It’s not always the epic destinations that give you the best experiences – but often your own backyard where you’ll find your favorite memories.

Occasionally I get so wrapped up in planning big trips, buying flights, and daydreaming about exotic locations, that I forget about the special places close by.

I’ve alway been a huge fan of the concept of a ‘Sub-24’ or ‘Microadventure’, essentially an overnight trip that can be done in a day or less. If you have a busy schedule or demanding job, even the busiest calendar can usually find some wiggle room for a quick trip like this.  A tiny amount of time outside can bring a heap of mental and emotion well-being to an overworked lifestyle. And extra points if you use human power – bike, cycle, kayak, hike – to get to your destination.

So with the desire to get some sunshine, and balancing Connor’s homework deadline and Aubrey’s work schedule – it was the perfect window of opportunity to  get a good dose of the great outdoors without wasting too much time driving.  We loaded our boats, gassed up the Tacoma, and set out for a destination I’ve seen my entire life growing up in the Central Valley – Huji Island.

This tiny island only appears when the Kaweah Lake is at full capacity – the water covers up the attaching peninsula, and makes the perfect hilltop campsite. Springtime is the perfect time to be on the lake – the wildflowers are in bloom, temps are low, and rattlesnakes are still in their holes. Sitting at the base of the Sierra Nevada, you get views of high altitude peaks in Sequoia National Park, home of the largest trees in the world.

Parking at a hotel, we tackled a quick assembly and were in the water within thirty minutes.

A stiff breeze gave us a good workout as we paddled three miles across the lake against a westerly wind, hugging every bit of hillside to stay in the wind shadow.

Fighting the wind while setting up our tents was equally challenging, and finding poor options for stake placement in the deep grass. But the cold beer we’d saved for post camp-pitching came in clutch, rinsing lake water off our parched lips.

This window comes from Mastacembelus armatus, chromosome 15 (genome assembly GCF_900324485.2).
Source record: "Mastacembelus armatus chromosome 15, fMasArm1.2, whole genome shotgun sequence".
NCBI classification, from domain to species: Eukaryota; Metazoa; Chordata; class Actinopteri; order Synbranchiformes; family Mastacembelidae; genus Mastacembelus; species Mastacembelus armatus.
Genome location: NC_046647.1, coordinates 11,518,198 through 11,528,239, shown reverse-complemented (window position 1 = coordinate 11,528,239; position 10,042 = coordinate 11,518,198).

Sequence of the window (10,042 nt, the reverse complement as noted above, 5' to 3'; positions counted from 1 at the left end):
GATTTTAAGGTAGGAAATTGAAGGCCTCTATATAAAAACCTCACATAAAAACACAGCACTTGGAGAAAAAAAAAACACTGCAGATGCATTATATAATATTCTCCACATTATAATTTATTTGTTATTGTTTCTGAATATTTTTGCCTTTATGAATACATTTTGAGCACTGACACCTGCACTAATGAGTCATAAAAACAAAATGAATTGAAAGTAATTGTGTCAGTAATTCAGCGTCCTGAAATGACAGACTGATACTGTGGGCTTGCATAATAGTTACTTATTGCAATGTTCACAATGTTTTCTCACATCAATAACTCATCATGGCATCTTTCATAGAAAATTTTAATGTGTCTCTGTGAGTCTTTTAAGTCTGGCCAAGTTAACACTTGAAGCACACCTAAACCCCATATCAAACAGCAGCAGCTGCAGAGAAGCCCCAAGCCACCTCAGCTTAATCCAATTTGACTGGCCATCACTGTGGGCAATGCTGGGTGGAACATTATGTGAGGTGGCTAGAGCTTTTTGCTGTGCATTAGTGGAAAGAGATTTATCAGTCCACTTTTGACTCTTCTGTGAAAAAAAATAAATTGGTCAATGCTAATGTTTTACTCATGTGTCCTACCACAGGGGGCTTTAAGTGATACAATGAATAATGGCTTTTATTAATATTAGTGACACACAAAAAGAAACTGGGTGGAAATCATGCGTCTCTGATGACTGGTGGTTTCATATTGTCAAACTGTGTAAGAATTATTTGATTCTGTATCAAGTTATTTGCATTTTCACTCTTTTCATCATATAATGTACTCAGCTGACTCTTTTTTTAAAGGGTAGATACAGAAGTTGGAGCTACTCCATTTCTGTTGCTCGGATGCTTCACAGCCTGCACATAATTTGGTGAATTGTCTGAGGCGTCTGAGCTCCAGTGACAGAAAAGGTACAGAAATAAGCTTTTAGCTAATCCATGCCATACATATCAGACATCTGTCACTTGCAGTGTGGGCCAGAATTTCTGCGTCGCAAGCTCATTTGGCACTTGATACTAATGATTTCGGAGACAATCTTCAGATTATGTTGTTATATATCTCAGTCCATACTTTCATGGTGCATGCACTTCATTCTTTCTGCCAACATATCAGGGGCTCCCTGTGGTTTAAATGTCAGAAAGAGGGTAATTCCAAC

After a pre sunset swim, and donning dry(er) clothes, we paddled back to the road and hiked to a favorite mountain diner. You know with a name like ‘Ol Buckaroo you’re gonna have a great burger, fries, and a brew to wash it down with.Heading back to camp, gliding on glassy water under a starry sky, it really made me wonder why many people don’t take more frequent advantage of the public lands we have available. Here are a few tips I’ve gathered, as you venture out on your own sub-24.

1) Plan in advance! Sometimes, the anticipation and planning of a trip brings as much joy as the trip itself. It’s super fun to get hyped with your friends about what you’re gonna do.

2) Pack ahead of time! The most time consuming aspect of most trip planning is deciding what, and how much to bring. Prep a day or two ahead, so you’re ready to hit the ground running with every ray of daylight, rather than wasting it in your garage and stuffing your bags while the sun is going down. Always remember to check to make sure all parts of your tent are there: tent body, fly, footprint, poles, and stakes. It’s never fun to realize you’d forgotten the fly as you watch storm clouds approach.

3) Stop overthinking it! Sometimes spontaneity is the best part of an adventure.  If weather or other conditions change your plans, roll with it! Preparation is great, but flexibility is key.4) Don’t count the ounces! For such a short trip, and instead of being a weight weenie and putting everything on the scale – remember, comfort is usually paramount, so bringing real food is gonna keep you happier than the weight you save by a crummy dehydrated meal.

5) Share the love! These kinds of trips are great for inviting someone who may not be as comfortable or skilled in planning their own outdoor adventures. One night sleeping outside is a great way to gently break in someone who is still getting used to the idea of sleeping without a roof.

6) Buy the best gear you can afford – but don’t let not having expensive gear hold you back, either.  I prioritize budgeting higher for anything that touches your body, like sleeping bags, boots, jacket, etc. There’s no price tag you can put on being warm and dry.7) Be prepared! My rule of thumb when staying outside is redundancy: two ways to cut, two ways to burn, two ways to see. Redundancy is essential for critical gear, I always have two knives, two ways to start a fire, and multiple light sources. You never want to lose your only lighter, and have to be the one to tell your pals they’re not getting coffee in the morning.

I hope you get stoked on your own sub 24, come say hi and tell me about it over at @PeterAmend